Fake-Ticket Champ in Connecticut Trooper Scandal, Revealed

In a damning audit of state police — which exposed 26,000 likely-fraudulent tickets that were logged into Connecticut’s racial profiling database — one state trooper stood out as a dubious high performer. 

The audit flagged a lone state policeman who submitted 1,350 “overreported” tickets from 2014 to 2017. (These are the tickets auditors deemed, with “high likelihood,” were “false.”) This one trooper accounted for more than 5 percent of the state’s total over the seven years covered by the audit. And according to the report, these dodgy citations accounted for “over 83 percent of this trooper’s infraction records.”

Until now, authorities would not identify this state policeman. But in response to a freedom of information request by Rolling Stone, the state has disclosed the individual is Robert S. Hart, who retired as a Trooper First Class in 2017. 

Hart was assigned to Troop F of the Connecticut state police, headquartered in Westport, which had “twice as many overreported records compared to the average troop,” according to the auditors, who added of the unit: “We believe there is a pattern of submitting false and inaccurate racial profiling records.”

Hart retired in good standing. Cynthia Isales, legal director for the Connecticut Department of Emergency Services and Public Protection, who sent the state’s FOI response, wrote that Hart has “no disciplinary history” related to improperly logged tickets. 

State payroll records reflect that Hart had been earning close to $140,000 a year at his retirement, including overtime. He now appears to be drawing a hefty pension. Connecticut’s Open Pension database shows Robert S. Hart’s benefit in 2022 was $104,000. Efforts to reach Hart by phone and email were unsuccessful.

While Hart is an outlier, he’s far from alone. The Connecticut state trooper scandal implicates as many as one-in-four state police. By law, troopers are supposed to log traffic stops in two databases: one that goes to the judiciary and triggers fines and court dates; the other records the race of motorists stopped — as part of a state initiative to eliminate racial disparities in policing. 

The audit, conducted by the state-funded Connecticut Racial Profiling Prohibition Project, describes pervasive logging of tickets in the racial-profiling database that do correspond to actual traffic citations filed with the judiciary. In aggregate, this fake ticketing had the effect of systematically inflating stops attributed to white motorists. 

The audit also discovered that troopers failed to log more than 16,000 genuine traffic tickets in the racial database, which it describes as a violation of law. This under-reporting masked the true number of stops of people of color. The twin practices created a “a substantive and statistically significant” distortion of the state’s traffic enforcement by race, the audit concluded.

The motivations for individual officers in this scandal can be difficult to tease out from the data. A 2022 Hearst Connecticut expose of fraudulent ticketing by four officers, which sparked the current audit, revealed that the troopers had been logging ‘ghost’ stops into the racial database to pad their performance metrics — resulting in perks like “preference for shift assignments, new or special police vehicles, promotions, and overtime assignments,” the audit reports. (Two troopers received short suspensions; two others retired before being subject to any discipline.)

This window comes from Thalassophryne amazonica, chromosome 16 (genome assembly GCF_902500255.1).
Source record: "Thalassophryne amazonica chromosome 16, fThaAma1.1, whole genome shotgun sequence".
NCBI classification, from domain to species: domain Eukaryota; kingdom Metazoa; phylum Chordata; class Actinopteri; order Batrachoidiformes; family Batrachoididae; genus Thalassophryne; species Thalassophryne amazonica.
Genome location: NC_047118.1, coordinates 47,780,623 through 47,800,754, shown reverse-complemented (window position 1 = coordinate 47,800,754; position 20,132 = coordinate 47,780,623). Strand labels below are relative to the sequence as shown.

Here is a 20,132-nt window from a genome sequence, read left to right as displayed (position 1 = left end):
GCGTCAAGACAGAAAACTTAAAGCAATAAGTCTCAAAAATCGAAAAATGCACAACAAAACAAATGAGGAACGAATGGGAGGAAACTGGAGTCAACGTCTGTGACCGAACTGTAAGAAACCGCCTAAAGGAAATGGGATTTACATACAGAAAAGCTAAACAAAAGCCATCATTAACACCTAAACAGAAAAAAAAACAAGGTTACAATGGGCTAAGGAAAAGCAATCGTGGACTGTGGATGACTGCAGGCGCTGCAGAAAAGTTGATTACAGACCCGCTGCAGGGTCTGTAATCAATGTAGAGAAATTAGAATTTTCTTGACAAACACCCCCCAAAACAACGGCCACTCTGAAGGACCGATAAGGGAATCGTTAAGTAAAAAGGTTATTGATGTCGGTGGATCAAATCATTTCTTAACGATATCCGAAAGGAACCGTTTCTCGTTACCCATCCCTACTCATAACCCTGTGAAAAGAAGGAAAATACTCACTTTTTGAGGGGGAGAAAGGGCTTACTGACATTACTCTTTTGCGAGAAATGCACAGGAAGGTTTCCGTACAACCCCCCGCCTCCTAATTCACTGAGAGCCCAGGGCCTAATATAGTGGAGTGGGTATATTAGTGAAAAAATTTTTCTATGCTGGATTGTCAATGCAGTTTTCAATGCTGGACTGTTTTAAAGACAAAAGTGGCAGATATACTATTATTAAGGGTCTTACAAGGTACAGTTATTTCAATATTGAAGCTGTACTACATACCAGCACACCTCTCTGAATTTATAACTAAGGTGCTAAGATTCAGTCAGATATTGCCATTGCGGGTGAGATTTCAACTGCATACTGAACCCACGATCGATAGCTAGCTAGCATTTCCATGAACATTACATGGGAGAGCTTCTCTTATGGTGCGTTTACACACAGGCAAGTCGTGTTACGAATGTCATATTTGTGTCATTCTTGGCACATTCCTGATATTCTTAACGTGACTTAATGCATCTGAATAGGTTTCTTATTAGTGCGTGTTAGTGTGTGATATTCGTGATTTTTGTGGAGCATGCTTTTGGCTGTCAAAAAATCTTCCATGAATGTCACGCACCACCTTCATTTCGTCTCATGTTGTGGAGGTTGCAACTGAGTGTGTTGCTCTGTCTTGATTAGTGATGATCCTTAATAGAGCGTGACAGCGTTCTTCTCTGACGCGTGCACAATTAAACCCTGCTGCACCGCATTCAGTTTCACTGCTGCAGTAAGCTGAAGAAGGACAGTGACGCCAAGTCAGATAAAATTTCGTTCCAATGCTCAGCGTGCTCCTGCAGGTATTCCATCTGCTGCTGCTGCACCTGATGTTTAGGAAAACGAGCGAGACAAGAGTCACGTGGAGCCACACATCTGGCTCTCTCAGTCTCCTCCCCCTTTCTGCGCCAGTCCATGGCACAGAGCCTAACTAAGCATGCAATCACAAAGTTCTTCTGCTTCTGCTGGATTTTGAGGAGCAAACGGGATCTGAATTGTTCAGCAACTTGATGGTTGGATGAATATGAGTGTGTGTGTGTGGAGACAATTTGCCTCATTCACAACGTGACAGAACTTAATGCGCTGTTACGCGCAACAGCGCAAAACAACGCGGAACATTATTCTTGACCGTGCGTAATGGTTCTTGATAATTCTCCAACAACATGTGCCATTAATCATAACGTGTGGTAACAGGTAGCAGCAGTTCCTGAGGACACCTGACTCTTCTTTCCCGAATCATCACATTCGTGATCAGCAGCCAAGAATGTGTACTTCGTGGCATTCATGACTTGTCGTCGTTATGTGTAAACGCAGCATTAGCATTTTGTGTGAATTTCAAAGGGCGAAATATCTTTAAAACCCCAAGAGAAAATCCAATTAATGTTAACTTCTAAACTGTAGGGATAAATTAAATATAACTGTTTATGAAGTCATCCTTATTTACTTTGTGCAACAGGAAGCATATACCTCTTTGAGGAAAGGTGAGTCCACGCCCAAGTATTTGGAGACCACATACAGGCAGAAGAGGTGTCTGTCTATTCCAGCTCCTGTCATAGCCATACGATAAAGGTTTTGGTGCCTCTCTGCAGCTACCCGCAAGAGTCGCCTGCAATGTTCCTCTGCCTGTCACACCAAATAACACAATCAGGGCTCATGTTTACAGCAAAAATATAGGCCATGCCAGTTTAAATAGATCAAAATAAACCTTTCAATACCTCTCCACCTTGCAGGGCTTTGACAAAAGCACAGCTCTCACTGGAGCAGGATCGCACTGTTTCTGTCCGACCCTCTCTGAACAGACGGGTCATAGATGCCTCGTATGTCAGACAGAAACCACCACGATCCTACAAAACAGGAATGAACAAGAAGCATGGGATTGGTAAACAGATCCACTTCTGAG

The release Hart’s identity comes at a moment with the Connecticut state trooper scandal is widening. Last week a report surfaced that a single trooper had logged more than 90 percent of his tickets since late 2022 — or more than 1,000 citations — as being issued to Native American drivers, and none to Hispanics. The trooper responsible for these unfathomable statistics has been suspended.

Legislative committees are meeting on Wednesday, July 26, in Hartford to hold a special hearing on the state trooper scandal. And on Monday, Gov. Ned Lamont announced that he’d commissioned an independent investigation, led by former U.S. Attorney Deirdre Daly, to probe the fake ticketing. “We must get to the bottom of this and learn how it happened, why it happened, and how to prevent it from ever happening again,” Lamont said.

This is a sharp change of tactics by the governor, who previously handed off investigative responsibilities to the Office of the Chief State’s Attorney — which then announced it was working hand-in-glove with the Connecticut State Police itself on an investigation. The move was roundly criticized as lacking independence. 


Less than two weeks ago, Lamont’s office insisted that the State’s Attorney was the “appropriate entity to investigate this,” that the governor had “faith in the independence of the Connecticut State’s Attorney Office,” and that it was “important” that that office “be allowed to conduct their investigation.” 

A spokesperson now tells Rolling Stone that the office of the state’s attorney probe will continue and will ultimately weigh criminal charges. The new independent inquiry is a fact-finding affair and offers a path for public accountability.